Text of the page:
Who owns the internet?
Earlier this week, one company’s configuration error took websites across the globe down, from Reddit to The New York Times. It turns out that our power to log on lies in the hands of a few large businesses.
When vast swathes of the internet go dark, the rest of it lights up like a bustling metropolis. So it was the case on 8th June, when a configuration error by content distribution network (CDN) Fastly took some of the internet’s biggest websites offline, including Reddit, Twitch, and the websites of several governments around the world.
Thousands took to Twitter to speculate on what had gone wrong – many of them using emojis that, thanks to a quirk of the way Twitter works, wouldn’t load due to the very outage they were commenting on.
The outage lasted less than an hour. But its ramifications are still being felt. Not for the first time in recent years, we were reminded of how fragile the online infrastructure we rely on for work and play is.
The internet isn’t a series of tubes, as Alaskan Senator Ted Stevens infamously said in 2006, but it is a series of cables and servers handling data. CDNs like Fastly are designed to try and speed up our internet access, storing local versions of popular sites and files closer to major population centres. The goal is to stop your request to access The New York Times’s website being routed through thousands of miles of subsea cables in order to see what’s happening in the United States every morning. Instead, a version of the same website is saved in a rack of computer servers in a nearby city on these shores, constantly updated and waiting for you to access it.
“CDNs are helpful most of the time in reducing friction of internet use, however with the Fastly outage we saw the pitfalls of having a few single points of failure in our internet infrastructure,” says Dr Jessica Barker, a cybersecurity expert and co-CEO of Cygenta. “The irony is that we have centralised something which was intended to be decentralised, and in doing so we have become over-reliant on a few service providers. A lot of people will be totally unaware of how the internet actually works and of the fragility of our connectivity.”
“The thing we should all be worried about – and this is a dynamic you see across the internet stack – is that because of the way that network effects work, you get this similar dynamic where a small group of companies become hugely influential,” says Corinne Cath-Speth from the Oxford Internet Institute. We see this on social media. “Why are all of us on Twitter? Because all of us are on Twitter. Why is Twitter such a good service? They have millions of users who give them revenue to support its development.”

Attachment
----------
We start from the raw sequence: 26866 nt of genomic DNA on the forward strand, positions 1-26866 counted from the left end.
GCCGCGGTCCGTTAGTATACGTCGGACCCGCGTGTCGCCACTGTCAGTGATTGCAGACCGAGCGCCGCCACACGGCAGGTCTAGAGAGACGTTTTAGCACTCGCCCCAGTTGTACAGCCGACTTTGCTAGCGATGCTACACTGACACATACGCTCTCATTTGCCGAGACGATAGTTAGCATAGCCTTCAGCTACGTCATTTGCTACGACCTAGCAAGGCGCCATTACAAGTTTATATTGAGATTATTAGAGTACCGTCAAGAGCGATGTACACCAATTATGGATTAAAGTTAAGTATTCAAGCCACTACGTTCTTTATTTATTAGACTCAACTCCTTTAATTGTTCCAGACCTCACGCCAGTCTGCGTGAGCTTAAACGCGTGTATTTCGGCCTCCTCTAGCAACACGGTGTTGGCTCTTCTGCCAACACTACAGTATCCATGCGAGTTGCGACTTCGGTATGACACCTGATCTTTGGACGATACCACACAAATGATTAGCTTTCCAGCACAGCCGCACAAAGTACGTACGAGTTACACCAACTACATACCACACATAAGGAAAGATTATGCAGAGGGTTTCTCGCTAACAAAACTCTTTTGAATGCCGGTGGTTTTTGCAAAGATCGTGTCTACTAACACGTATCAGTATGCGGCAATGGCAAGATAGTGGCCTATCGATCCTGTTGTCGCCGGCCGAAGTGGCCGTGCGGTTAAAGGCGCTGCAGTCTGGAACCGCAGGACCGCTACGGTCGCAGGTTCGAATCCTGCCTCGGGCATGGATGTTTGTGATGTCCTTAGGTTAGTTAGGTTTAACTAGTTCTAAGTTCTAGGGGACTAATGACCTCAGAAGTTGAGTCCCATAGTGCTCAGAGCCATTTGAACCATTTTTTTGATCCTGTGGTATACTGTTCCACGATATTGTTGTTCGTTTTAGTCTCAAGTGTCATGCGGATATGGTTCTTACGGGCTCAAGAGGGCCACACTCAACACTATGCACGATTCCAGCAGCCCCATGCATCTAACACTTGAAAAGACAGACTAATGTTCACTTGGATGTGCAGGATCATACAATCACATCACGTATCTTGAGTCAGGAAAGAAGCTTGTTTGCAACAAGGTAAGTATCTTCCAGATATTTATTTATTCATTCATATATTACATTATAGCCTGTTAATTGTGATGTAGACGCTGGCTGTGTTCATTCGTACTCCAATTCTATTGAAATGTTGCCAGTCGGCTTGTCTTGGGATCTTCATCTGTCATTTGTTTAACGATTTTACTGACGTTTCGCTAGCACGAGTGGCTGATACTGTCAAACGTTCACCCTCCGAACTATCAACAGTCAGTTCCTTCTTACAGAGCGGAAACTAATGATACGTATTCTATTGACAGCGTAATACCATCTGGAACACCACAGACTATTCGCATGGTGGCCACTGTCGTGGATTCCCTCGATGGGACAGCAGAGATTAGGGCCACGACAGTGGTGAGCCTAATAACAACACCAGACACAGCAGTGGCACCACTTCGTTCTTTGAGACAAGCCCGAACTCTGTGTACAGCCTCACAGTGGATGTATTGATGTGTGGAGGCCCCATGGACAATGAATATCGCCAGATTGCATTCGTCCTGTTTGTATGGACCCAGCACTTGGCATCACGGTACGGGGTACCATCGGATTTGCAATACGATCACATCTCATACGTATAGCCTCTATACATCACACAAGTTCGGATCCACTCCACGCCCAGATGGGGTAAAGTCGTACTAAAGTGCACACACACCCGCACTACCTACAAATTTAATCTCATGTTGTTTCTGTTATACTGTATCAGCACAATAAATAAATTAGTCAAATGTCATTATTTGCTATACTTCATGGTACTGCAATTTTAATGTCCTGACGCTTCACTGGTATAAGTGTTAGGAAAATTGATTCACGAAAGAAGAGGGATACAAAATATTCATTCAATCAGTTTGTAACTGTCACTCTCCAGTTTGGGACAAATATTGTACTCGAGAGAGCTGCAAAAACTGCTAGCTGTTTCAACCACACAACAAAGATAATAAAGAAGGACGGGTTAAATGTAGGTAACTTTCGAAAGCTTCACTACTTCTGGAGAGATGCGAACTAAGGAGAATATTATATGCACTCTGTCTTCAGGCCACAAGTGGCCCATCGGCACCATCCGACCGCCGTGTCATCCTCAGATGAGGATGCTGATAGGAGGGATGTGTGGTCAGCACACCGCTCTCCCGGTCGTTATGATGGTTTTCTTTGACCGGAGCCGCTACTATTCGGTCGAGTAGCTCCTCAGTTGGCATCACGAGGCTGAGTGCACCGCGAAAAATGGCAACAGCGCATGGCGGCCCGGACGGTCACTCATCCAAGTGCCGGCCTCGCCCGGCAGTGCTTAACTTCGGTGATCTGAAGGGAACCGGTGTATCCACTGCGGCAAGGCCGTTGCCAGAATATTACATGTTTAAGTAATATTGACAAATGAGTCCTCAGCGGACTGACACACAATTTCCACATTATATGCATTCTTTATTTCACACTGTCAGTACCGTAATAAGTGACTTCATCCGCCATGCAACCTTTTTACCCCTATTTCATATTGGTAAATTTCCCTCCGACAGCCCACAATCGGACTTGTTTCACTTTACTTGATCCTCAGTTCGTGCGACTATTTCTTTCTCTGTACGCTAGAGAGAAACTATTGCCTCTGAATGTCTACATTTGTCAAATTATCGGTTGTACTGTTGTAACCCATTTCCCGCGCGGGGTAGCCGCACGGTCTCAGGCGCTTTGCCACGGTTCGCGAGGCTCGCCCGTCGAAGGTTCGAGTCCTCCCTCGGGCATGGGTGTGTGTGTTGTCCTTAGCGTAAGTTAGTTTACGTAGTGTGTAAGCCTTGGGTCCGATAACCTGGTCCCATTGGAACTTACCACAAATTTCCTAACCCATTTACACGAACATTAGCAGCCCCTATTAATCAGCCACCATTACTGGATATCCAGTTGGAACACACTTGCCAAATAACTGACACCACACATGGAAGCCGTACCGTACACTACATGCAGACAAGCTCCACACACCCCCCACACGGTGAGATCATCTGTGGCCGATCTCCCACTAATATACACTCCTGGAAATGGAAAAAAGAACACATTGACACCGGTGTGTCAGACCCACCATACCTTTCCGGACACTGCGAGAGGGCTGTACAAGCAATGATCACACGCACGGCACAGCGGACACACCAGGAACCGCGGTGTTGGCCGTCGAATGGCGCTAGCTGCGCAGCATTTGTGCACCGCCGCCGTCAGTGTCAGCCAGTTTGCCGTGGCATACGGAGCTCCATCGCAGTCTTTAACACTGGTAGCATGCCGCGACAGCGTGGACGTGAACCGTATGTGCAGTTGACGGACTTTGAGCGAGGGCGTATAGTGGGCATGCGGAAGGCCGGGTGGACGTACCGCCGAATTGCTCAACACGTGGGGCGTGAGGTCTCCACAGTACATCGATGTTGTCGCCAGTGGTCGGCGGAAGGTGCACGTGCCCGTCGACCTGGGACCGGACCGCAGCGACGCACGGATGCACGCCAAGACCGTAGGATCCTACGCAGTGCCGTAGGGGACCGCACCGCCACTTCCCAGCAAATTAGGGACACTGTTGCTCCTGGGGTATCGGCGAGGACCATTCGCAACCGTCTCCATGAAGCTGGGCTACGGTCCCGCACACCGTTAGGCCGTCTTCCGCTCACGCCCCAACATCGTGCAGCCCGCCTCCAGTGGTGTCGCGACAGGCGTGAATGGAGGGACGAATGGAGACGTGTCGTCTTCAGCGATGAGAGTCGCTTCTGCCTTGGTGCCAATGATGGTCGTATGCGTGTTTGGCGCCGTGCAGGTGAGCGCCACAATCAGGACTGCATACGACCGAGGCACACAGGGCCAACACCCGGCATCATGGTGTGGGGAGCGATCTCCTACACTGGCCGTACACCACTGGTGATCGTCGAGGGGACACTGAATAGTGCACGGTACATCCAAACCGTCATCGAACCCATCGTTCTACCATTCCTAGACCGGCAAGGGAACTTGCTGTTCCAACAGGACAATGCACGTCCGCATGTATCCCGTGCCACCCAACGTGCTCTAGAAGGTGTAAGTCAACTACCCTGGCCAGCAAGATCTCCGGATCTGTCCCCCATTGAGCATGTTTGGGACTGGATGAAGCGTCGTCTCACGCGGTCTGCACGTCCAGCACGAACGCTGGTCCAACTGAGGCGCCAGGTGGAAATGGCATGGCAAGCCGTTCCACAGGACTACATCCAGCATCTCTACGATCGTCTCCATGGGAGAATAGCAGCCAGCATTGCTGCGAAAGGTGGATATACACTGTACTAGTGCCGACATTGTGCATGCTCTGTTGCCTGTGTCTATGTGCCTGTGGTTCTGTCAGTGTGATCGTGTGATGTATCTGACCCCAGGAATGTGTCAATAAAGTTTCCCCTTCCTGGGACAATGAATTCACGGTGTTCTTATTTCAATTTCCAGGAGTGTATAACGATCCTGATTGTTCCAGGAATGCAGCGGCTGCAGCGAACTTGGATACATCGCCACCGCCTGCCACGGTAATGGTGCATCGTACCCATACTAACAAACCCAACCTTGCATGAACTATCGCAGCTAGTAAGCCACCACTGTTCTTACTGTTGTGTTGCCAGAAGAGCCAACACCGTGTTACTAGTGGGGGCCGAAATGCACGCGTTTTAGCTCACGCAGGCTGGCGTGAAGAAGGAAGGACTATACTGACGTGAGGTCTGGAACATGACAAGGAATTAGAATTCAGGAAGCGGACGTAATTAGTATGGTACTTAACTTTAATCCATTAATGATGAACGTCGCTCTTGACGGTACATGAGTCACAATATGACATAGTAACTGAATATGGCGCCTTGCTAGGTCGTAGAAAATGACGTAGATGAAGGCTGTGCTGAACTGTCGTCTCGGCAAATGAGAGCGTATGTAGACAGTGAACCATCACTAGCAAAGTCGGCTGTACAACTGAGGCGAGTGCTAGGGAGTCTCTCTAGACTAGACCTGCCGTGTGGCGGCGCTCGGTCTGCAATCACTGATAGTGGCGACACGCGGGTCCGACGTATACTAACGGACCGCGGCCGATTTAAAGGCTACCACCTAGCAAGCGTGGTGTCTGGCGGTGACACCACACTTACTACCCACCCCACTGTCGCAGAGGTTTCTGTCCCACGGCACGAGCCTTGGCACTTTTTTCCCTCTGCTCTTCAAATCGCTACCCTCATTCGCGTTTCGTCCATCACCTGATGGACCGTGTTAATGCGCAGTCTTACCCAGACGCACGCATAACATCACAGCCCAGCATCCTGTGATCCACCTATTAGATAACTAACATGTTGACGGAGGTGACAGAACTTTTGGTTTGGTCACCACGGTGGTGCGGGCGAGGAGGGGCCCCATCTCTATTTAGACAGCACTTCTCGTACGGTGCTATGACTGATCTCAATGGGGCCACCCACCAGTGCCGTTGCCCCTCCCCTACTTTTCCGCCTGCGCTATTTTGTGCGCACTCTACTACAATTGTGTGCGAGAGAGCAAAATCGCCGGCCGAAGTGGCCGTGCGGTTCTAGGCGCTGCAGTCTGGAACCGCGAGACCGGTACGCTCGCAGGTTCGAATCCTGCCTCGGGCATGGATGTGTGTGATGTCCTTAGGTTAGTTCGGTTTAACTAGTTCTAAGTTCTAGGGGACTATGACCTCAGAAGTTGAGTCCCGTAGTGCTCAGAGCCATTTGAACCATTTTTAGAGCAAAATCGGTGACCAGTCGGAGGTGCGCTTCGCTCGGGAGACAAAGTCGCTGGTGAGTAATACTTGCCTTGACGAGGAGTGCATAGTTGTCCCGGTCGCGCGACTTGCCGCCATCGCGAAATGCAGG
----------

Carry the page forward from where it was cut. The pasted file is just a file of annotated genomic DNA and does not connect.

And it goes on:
A similar situation has played out in the CDN world. There are a handful of players – Fastly, Akamai, Cloudflare and others, including Amazon – who control the majority of the market. The reason they’re able to do that is they have the money to throw at the expensive bits of kit needed to keep the internet going. “You need to have a lot of infrastructure,” says Cath-Speth. “Physical servers, physical hardware. That stuff is expensive. It’s expensive to run it, to cool it, to maintain it. It’s expensive to make sure the software works – and even when you have these resources, these companies can still make mistakes as we’ve seen.”
For many who still see the internet as a liberal, egalitarian world where everything is equal, the notion that a handful of companies control what we see and how we access it may be a shock. But in reality, argues Niels ten Oever of the University of Amsterdam, the libertarian ideal of the free internet never existed. “For a particular group of people, particularly white men from the US and Europe, it was an enormously liberating and nice space, in which we could experiment and play with our identities,” he says. “But for other people, the internet was never a freely accessible space. It’s never been possible to have an email address in Arabic or Chinese, for instance.”
The internet’s roots date back to 1957 and the characteristic beep-beep of the Sputnik satellite circling the globe, beaming back to home base. Sputnik – and the promise that the Soviet Union had ubiquitous vision across the entire planet – lit a fire in the United States to try and counter that. The internet as we know it was a military project, set up by ARPA, a US Department of Defence branch. “Only after the fall of the Soviet Union was the internet privatised and commericalised,” says ten Oever.